2. Boost Employee Retirement Savings Rates.
Compulsory enrollment probably means a lower percentage of plan participants will try to maximize their contribution. According to Vanguard, many will end up deferring three percent or less. By encouraging incremental annual increases in employee investment, businesses can grow their plans while helping workers increase their savings faster.
3. Offer Age Adjusted Target-Date Funds.
Savvy investors optimize the amounts and frequency they invest to fit their age and risk profiles. Target-date funds seek lower risk as investors approach their growth targets. As an employee ages, the plan automatically increases outlays to low-risk investments while simultaneously decreasing exposure to high-risk ones.
4. Emphasize Employee Benefit Options and Be Honest About Opting Out.
For some, automatic enrollment can feel like a company is pinching from their paychecks. Without trust, employees will hesitate to participate no matter how good the program. Be honest with them: Just because enrollment is automatic doesn’t mean employees lose control over their investment. They are always free to opt out, change investment rates, orroll their money over into a new plan.
5. Encourage a Steadily Increasing Contribution Rate Through Matching
Try to increase the matching amount when possible. Employers are free to adjust this amount annually, which gives them a safety net for when money becomes scarce. Wide swings in matching funds, however, may affect participation and contribution rates.
Employers may retain more credibility by consistently honoring a lower matching rate than repeatedly raising and lowering their matching commitment. If an employee expects a certain amount to go into his retirement plan each month, then “taking away” some of that money may be perceived as a lowering of wages.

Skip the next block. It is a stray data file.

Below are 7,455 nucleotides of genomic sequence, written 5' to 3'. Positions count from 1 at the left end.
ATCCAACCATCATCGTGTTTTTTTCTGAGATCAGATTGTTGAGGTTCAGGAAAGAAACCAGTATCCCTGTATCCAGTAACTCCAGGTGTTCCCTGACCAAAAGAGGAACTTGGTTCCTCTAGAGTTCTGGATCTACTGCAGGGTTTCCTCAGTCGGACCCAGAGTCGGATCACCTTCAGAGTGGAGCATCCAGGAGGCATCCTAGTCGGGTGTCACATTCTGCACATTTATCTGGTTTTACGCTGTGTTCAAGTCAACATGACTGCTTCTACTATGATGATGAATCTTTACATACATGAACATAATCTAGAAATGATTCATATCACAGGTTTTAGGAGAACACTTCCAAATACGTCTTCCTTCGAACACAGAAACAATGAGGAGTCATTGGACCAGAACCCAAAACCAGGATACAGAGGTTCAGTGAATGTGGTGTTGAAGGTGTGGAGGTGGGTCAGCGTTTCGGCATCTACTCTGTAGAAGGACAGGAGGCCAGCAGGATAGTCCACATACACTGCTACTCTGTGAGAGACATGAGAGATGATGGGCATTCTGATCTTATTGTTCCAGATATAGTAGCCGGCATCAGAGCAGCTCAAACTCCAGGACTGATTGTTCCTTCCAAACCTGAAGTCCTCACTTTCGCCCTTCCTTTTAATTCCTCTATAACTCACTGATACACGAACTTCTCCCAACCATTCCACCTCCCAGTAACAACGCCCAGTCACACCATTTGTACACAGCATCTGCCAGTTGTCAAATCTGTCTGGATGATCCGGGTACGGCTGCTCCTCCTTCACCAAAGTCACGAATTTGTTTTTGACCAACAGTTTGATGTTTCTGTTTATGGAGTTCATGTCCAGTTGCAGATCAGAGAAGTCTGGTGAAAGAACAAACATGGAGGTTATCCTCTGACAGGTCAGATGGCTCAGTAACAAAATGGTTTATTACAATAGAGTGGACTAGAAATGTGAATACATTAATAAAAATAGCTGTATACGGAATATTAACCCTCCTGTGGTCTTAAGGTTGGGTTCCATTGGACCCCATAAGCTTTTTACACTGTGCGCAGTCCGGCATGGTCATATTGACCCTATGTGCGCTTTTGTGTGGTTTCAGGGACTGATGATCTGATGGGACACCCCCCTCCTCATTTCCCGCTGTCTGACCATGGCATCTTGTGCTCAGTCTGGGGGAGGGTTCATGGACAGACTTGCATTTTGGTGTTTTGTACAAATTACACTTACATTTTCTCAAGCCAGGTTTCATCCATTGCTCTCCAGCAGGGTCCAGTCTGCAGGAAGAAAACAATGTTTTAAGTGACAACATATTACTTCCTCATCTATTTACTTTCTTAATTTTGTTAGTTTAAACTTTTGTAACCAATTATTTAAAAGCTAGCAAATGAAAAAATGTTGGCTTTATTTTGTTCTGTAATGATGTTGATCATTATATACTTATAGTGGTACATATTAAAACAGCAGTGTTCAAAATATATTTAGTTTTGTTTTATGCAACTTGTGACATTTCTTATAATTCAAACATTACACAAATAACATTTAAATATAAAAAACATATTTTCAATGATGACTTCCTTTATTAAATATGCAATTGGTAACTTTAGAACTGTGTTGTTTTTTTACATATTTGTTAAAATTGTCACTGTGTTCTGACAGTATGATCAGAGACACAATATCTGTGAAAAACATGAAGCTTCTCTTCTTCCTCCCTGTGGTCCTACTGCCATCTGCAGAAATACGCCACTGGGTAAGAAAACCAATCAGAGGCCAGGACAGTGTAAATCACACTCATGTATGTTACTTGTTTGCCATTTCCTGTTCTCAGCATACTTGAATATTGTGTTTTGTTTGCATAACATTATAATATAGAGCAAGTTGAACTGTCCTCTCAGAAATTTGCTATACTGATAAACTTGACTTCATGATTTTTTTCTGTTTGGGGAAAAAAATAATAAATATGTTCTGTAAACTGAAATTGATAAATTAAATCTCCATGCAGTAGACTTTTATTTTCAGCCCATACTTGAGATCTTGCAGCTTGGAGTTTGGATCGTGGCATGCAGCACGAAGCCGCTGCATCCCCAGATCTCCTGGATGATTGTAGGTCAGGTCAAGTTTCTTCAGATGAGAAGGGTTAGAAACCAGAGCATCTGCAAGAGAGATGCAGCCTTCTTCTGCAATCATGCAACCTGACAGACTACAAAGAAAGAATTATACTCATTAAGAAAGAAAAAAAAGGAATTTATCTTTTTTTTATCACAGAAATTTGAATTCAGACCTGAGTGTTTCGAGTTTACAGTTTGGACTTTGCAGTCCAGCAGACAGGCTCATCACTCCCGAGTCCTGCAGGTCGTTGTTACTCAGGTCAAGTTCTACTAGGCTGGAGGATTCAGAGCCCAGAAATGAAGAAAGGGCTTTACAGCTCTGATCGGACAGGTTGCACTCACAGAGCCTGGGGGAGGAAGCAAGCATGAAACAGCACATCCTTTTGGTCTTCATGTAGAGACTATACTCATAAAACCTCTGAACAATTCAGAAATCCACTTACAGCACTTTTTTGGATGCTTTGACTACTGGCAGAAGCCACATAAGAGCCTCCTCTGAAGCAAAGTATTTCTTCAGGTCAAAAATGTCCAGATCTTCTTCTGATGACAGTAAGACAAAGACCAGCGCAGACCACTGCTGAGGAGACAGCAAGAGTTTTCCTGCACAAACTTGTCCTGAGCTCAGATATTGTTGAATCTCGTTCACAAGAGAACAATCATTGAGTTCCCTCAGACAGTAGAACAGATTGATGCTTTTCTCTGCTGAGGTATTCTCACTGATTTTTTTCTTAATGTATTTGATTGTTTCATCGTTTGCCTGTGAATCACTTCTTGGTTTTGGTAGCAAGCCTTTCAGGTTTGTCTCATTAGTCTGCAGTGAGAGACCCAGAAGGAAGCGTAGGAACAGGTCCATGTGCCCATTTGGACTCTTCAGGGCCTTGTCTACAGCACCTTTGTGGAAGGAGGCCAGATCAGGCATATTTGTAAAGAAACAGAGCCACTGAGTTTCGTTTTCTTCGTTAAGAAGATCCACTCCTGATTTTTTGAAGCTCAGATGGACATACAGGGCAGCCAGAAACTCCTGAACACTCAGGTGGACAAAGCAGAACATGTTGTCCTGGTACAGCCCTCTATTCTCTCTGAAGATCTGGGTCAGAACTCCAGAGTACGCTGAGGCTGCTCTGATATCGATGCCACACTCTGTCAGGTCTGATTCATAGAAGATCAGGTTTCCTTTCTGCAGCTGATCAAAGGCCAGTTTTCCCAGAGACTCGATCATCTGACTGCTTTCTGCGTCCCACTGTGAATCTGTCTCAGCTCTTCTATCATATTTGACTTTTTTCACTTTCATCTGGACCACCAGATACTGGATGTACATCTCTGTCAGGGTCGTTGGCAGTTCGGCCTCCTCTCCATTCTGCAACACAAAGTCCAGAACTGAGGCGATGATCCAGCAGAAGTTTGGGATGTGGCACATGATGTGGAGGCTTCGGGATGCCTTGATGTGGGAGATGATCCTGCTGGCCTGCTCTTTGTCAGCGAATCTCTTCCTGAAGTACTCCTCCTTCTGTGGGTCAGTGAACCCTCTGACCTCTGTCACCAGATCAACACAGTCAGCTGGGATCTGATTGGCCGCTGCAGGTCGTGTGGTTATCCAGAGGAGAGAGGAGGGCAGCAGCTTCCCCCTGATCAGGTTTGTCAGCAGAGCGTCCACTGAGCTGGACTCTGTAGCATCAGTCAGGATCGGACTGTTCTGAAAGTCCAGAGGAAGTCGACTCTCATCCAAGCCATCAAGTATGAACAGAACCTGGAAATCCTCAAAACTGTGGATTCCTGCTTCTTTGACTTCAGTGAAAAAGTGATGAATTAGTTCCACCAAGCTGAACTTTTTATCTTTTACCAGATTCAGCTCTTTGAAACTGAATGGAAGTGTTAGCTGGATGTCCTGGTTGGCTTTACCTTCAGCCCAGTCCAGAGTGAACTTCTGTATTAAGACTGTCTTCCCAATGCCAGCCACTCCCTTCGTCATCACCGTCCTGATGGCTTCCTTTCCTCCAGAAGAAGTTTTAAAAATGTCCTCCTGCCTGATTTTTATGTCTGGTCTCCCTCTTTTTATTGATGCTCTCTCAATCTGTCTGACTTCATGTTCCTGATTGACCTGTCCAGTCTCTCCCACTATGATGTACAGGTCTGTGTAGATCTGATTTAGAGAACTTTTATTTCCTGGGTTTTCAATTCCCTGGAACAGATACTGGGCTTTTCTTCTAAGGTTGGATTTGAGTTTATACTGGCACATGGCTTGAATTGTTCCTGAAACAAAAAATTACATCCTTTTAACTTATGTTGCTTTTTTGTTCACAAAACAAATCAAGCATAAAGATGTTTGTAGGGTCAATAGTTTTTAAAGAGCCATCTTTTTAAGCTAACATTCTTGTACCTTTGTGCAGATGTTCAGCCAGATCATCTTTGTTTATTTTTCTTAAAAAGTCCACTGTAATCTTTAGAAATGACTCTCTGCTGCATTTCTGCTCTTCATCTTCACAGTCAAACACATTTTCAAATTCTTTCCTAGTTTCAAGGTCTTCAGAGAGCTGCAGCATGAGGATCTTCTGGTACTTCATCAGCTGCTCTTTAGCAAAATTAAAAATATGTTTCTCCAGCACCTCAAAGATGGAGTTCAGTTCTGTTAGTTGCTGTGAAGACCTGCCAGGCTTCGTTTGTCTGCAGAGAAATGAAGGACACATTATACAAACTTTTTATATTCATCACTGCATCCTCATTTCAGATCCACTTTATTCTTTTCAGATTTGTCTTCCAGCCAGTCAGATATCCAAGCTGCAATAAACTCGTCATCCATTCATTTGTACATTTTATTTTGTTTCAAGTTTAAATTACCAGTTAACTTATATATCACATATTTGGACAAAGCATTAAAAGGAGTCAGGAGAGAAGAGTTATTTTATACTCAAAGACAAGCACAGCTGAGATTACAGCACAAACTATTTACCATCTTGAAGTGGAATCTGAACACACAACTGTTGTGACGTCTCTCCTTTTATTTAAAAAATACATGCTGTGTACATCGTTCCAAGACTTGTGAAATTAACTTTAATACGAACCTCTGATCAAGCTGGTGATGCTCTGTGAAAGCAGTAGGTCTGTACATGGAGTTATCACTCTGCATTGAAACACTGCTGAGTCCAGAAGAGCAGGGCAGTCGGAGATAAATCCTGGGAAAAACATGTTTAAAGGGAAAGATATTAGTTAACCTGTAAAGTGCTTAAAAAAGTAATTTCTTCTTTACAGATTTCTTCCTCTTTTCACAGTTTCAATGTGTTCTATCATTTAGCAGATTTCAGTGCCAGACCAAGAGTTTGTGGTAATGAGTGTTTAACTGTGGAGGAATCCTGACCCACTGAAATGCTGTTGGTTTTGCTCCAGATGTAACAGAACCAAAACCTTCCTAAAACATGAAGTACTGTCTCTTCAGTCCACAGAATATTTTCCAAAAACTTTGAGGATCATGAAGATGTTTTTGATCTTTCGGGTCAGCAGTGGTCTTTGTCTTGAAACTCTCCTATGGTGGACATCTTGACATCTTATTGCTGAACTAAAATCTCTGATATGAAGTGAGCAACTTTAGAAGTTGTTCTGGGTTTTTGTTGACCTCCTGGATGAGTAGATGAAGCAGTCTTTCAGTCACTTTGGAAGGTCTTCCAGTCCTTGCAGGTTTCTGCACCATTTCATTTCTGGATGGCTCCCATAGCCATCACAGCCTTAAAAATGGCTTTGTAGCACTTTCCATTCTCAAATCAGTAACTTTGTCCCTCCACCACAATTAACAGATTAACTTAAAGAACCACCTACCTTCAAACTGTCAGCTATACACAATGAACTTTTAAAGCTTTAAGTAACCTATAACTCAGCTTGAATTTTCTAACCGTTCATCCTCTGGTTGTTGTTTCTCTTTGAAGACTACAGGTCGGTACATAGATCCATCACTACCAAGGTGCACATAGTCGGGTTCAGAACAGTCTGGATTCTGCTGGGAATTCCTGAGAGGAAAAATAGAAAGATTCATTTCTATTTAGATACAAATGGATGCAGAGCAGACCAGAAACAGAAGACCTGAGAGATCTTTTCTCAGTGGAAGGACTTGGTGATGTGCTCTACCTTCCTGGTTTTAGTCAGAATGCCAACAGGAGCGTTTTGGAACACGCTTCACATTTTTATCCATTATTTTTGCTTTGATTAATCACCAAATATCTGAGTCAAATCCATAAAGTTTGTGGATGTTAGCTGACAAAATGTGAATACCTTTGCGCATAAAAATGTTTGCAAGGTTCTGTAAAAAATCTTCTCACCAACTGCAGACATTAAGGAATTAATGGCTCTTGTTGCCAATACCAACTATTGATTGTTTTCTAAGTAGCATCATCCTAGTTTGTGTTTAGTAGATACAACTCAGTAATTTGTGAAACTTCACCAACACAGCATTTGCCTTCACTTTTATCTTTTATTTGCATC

6. Consider a Qualified Automatic Contribution Arrangement (QACA) Plan
A QACA plan arrangement requires employers to match three percent of an employee’s compensation in the first year and increase it to six percent by the fifth year. While businesses give up some control over annual contribution levels this way, the guaranteed annual increase helps to maintain employee confidence in their retirement plan.
When Businesses Get It Right, the Benefits Are ‘Automatic’
When developing a plan, employers must understand their demographic. Failing to put rank-and-file employees at the center of an automatic enrollment strategy widens the gap between wage earners. Helping them understand the benefits of investing early on and often helps boost everyone’s financial health.
If you found this article helpful, may we suggest:
- For more on small business benefits management, read 3 Reasons Why Employee Benefits Are Critical to Small Business Growth.
- For more on improving employee benefits, read How to Secure Fortune 500 Employee Benefits for Your Small Company.
- For more on employee benefits and cost management strategies, read Avoid the Cadillac Tax by Adopting Voluntary Benefits.